On Wednesday morning, Facebook shares finally hit $38 apiece. That's the same price the billion-dollar company launched them at when it entered the public-trading arena last May. Things have gone swiftly downhill from there, and for the last year Facebook's been plagued with plummeting stocks, trading glitches, and widespread backlash.
TIME called on Mark Zuckerberg to resign, and the Wall Street Journal described Facebook's first year as a publicly traded company as a 'fiasco.' Investors fretted about the company's poor mobile revenue, and its flagging potential as a platform for advertising.
As of now, Zuckerberg's officially turned things around. Last week, the company revealed earnings way above estimates, and between April and June this year, Facebook re-established itself as a strong advertising platform for investors. With over 40 percent of its revenue now coming from mobile ads, Zuck, hoodie and all, is making it clear that Facebook's back in the cross-platform advertising game.
This year, Facebook's profits from mobile ads are expected to grow fourfold , and start taking a serious chunk of ad revenue away from Google. It's planning television-style ads for its users — think of it like those YouTube ads that play before songs — and selling them for a sweet $2.5 million apiece. They're also developing games of their own, having split with Zynga (parent of FarmVille, CityVille, and a bunch of other games that won't stop popping up on your feed) last year.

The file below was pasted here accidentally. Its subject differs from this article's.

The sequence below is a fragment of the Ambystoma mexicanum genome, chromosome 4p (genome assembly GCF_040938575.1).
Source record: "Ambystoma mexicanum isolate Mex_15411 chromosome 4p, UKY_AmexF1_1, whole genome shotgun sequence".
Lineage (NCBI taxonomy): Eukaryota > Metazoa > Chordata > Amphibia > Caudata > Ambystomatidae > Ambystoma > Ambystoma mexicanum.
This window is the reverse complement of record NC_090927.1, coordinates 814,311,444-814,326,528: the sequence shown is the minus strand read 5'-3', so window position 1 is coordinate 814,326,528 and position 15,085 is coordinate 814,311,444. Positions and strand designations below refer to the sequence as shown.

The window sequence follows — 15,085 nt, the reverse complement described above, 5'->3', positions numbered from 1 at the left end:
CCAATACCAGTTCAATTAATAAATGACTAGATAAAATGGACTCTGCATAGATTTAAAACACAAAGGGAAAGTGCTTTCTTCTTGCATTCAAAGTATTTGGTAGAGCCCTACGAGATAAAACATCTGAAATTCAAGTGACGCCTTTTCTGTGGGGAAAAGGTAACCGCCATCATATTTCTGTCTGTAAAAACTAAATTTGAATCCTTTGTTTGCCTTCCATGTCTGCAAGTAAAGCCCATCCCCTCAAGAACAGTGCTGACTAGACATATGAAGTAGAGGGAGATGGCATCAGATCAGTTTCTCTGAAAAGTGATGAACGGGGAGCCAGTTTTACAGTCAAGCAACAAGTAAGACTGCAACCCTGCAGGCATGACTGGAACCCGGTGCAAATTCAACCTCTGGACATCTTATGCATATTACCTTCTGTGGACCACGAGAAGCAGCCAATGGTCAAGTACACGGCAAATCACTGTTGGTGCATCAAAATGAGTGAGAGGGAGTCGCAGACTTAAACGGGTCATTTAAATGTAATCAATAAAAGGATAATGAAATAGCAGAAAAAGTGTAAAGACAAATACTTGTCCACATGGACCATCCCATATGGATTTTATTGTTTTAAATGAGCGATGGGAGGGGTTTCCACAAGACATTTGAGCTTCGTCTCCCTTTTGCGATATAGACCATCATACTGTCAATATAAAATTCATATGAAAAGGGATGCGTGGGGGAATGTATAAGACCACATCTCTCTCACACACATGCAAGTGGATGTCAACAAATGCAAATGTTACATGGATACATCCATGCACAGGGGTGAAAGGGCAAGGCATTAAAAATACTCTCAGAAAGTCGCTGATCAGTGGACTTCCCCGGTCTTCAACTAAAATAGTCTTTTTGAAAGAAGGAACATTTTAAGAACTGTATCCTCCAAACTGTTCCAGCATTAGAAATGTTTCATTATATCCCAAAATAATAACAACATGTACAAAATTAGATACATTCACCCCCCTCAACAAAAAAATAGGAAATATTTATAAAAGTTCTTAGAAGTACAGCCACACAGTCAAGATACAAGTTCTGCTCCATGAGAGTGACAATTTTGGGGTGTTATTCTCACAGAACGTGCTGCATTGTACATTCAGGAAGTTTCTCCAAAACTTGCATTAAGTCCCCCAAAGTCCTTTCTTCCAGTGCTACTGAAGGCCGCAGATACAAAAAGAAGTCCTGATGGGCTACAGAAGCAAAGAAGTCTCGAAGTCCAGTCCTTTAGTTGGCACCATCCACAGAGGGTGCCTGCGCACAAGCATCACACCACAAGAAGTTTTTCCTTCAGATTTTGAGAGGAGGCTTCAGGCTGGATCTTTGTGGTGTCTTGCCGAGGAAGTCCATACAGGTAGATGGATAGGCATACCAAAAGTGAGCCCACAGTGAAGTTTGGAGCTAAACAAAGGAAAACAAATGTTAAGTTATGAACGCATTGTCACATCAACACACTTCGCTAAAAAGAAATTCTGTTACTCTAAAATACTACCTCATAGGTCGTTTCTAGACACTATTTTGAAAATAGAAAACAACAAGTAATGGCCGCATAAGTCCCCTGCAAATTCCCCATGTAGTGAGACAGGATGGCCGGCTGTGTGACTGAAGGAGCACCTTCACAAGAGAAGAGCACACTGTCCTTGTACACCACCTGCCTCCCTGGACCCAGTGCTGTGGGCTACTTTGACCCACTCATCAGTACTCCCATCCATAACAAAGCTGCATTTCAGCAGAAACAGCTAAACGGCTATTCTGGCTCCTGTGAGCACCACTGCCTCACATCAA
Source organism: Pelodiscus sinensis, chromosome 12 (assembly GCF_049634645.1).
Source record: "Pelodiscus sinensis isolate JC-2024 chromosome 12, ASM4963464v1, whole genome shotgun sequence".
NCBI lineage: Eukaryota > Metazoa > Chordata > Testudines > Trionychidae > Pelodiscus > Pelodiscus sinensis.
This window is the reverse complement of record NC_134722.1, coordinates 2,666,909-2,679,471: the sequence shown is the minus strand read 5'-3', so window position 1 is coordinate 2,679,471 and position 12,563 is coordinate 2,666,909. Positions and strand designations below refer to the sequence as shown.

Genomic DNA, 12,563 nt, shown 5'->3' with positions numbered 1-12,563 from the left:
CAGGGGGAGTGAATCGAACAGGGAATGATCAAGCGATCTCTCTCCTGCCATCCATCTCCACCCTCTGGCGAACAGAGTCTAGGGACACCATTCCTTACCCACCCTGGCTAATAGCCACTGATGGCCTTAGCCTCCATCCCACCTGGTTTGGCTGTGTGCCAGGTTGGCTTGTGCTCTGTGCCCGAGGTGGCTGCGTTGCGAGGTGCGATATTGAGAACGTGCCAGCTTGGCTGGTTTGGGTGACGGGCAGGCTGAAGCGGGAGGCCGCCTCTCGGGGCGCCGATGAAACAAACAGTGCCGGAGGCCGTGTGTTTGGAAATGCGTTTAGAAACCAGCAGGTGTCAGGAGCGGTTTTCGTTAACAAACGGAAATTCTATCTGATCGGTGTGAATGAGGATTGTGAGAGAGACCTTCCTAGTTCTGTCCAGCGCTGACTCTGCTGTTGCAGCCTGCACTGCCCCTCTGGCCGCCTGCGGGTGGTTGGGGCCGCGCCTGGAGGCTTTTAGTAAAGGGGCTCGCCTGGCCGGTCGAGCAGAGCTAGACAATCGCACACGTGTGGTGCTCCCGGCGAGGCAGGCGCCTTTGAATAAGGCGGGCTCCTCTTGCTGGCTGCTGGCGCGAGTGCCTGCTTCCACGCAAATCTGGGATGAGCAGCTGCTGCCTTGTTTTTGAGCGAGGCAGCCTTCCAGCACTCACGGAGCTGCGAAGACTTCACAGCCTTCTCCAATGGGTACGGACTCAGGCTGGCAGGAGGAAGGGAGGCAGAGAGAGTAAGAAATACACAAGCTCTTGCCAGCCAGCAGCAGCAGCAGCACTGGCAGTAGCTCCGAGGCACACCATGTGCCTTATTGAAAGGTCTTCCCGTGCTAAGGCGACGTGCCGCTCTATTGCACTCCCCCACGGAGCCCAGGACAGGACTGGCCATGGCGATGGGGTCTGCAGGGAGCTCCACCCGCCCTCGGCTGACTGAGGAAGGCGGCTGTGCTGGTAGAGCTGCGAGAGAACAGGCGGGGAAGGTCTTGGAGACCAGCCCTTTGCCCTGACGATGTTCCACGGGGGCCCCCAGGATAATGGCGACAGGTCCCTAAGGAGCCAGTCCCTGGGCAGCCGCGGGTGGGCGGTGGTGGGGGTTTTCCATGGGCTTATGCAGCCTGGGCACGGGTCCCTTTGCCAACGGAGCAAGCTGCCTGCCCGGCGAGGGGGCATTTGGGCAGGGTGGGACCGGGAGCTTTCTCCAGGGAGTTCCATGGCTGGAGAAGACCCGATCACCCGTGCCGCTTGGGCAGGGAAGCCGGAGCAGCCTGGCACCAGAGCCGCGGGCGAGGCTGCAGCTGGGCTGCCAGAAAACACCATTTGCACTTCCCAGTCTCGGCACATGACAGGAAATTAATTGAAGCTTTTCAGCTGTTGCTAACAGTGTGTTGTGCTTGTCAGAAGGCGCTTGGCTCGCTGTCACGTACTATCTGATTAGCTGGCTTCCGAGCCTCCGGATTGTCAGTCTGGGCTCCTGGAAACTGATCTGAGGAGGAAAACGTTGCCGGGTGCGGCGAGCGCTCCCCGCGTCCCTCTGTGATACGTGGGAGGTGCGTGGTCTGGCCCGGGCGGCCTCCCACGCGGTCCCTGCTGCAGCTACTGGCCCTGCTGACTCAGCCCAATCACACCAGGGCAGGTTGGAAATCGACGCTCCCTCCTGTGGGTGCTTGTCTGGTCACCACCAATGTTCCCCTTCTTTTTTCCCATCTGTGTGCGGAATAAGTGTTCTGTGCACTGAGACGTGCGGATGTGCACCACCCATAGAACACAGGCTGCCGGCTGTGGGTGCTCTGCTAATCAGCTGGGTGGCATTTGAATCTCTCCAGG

And here's the cherry on Zuck's cake: Facebook is now officially drawing more prime-time viewers than any television network.
Late Wednesday, the company also announced embedded posts, which "let people add public posts from Facebook to their blog or web site. When embedded, posts can include pictures, videos, hashtags and other content. People can also like and share the post directly from the embed."
They basically look like an embedded tweet: